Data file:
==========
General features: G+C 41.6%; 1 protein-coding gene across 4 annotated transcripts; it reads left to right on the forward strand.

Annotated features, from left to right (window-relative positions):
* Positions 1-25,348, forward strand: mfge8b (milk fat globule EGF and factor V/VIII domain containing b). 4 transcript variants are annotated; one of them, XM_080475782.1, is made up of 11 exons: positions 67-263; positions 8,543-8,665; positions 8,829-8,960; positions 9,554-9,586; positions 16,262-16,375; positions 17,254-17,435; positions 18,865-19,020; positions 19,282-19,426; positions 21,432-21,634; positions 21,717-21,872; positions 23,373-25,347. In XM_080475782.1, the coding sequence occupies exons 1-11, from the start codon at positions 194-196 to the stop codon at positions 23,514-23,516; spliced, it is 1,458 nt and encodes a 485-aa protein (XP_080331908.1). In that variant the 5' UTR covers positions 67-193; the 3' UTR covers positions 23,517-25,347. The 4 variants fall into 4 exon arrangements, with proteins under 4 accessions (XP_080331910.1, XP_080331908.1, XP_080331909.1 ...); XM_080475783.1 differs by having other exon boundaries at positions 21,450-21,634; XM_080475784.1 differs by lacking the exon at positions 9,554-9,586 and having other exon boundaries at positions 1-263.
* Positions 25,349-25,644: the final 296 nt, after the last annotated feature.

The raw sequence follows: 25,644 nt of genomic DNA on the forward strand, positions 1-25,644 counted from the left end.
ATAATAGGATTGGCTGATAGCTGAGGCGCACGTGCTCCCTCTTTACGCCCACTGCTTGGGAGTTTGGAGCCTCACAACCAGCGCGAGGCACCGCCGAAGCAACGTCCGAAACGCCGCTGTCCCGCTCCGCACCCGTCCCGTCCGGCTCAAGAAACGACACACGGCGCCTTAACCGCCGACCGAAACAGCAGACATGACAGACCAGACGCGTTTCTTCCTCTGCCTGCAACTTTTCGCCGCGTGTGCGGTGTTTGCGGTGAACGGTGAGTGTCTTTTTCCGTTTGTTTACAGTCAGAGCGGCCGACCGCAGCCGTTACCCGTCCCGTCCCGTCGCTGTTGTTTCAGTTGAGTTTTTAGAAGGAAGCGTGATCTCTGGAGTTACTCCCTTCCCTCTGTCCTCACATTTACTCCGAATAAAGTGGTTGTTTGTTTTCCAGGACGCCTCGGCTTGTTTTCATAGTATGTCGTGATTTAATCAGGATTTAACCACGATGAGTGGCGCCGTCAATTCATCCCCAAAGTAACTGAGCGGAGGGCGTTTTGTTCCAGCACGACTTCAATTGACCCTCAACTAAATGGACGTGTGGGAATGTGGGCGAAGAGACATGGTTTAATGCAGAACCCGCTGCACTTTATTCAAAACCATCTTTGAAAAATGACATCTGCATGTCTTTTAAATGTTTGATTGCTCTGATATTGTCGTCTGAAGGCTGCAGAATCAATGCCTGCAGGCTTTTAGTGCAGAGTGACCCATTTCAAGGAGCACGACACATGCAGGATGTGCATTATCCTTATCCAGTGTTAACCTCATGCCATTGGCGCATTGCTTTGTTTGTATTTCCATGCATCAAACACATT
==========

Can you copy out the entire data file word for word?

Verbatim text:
General features: G+C 41.6%; 1 protein-coding gene across 4 annotated transcripts; it reads left to right on the forward strand.

Annotated features, from left to right (window-relative positions):
* Positions 1-25,348, forward strand: mfge8b (milk fat globule EGF and factor V/VIII domain containing b). 4 transcript variants are annotated; one of them, XM_080475782.1, is made up of 11 exons: positions 67-263; positions 8,543-8,665; positions 8,829-8,960; positions 9,554-9,586; positions 16,262-16,375; positions 17,254-17,435; positions 18,865-19,020; positions 19,282-19,426; positions 21,432-21,634; positions 21,717-21,872; positions 23,373-25,347. In XM_080475782.1, the coding sequence occupies exons 1-11, from the start codon at positions 194-196 to the stop codon at positions 23,514-23,516; spliced, it is 1,458 nt and encodes a 485-aa protein (XP_080331908.1). In that variant the 5' UTR covers positions 67-193; the 3' UTR covers positions 23,517-25,347. The 4 variants fall into 4 exon arrangements, with proteins under 4 accessions (XP_080331910.1, XP_080331908.1, XP_080331909.1 ...); XM_080475783.1 differs by having other exon boundaries at positions 21,450-21,634; XM_080475784.1 differs by lacking the exon at positions 9,554-9,586 and having other exon boundaries at positions 1-263.
* Positions 25,349-25,644: the final 296 nt, after the last annotated feature.

The raw sequence follows: 25,644 nt of genomic DNA on the forward strand, positions 1-25,644 counted from the left end.
ATAATAGGATTGGCTGATAGCTGAGGCGCACGTGCTCCCTCTTTACGCCCACTGCTTGGGAGTTTGGAGCCTCACAACCAGCGCGAGGCACCGCCGAAGCAACGTCCGAAACGCCGCTGTCCCGCTCCGCACCCGTCCCGTCCGGCTCAAGAAACGACACACGGCGCCTTAACCGCCGACCGAAACAGCAGACATGACAGACCAGACGCGTTTCTTCCTCTGCCTGCAACTTTTCGCCGCGTGTGCGGTGTTTGCGGTGAACGGTGAGTGTCTTTTTCCGTTTGTTTACAGTCAGAGCGGCCGACCGCAGCCGTTACCCGTCCCGTCCCGTCGCTGTTGTTTCAGTTGAGTTTTTAGAAGGAAGCGTGATCTCTGGAGTTACTCCCTTCCCTCTGTCCTCACATTTACTCCGAATAAAGTGGTTGTTTGTTTTCCAGGACGCCTCGGCTTGTTTTCATAGTATGTCGTGATTTAATCAGGATTTAACCACGATGAGTGGCGCCGTCAATTCATCCCCAAAGTAACTGAGCGGAGGGCGTTTTGTTCCAGCACGACTTCAATTGACCCTCAACTAAATGGACGTGTGGGAATGTGGGCGAAGAGACATGGTTTAATGCAGAACCCGCTGCACTTTATTCAAAACCATCTTTGAAAAATGACATCTGCATGTCTTTTAAATGTTTGATTGCTCTGATATTGTCGTCTGAAGGCTGCAGAATCAATGCCTGCAGGCTTTTAGTGCAGAGTGACCCATTTCAAGGAGCACGACACATGCAGGATGTGCATTATCCTTATCCAGTGTTAACCTCATGCCATTGGCGCATTGCTTTGTTTGTATTTCCATGCATCAAACACATT